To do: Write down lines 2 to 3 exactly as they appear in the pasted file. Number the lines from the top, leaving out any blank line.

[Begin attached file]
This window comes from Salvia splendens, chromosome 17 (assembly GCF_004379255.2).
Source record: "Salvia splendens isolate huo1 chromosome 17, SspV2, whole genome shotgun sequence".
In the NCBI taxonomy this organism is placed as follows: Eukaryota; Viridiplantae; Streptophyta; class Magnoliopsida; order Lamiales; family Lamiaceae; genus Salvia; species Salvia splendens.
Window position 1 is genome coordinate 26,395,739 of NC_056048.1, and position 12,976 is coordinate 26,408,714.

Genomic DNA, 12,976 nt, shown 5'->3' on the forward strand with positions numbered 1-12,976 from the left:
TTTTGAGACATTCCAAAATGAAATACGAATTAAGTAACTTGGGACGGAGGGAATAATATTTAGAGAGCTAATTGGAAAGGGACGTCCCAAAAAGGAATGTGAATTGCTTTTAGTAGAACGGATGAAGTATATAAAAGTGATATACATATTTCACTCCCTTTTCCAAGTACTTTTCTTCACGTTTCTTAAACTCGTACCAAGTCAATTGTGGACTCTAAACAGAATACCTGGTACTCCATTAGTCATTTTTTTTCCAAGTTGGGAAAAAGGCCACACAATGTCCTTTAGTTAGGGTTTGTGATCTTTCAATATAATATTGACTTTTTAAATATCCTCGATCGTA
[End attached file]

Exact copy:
Source record: "Salvia splendens isolate huo1 chromosome 17, SspV2, whole genome shotgun sequence".
In the NCBI taxonomy this organism is placed as follows: Eukaryota; Viridiplantae; Streptophyta; class Magnoliopsida; order Lamiales; family Lamiaceae; genus Salvia; species Salvia splendens.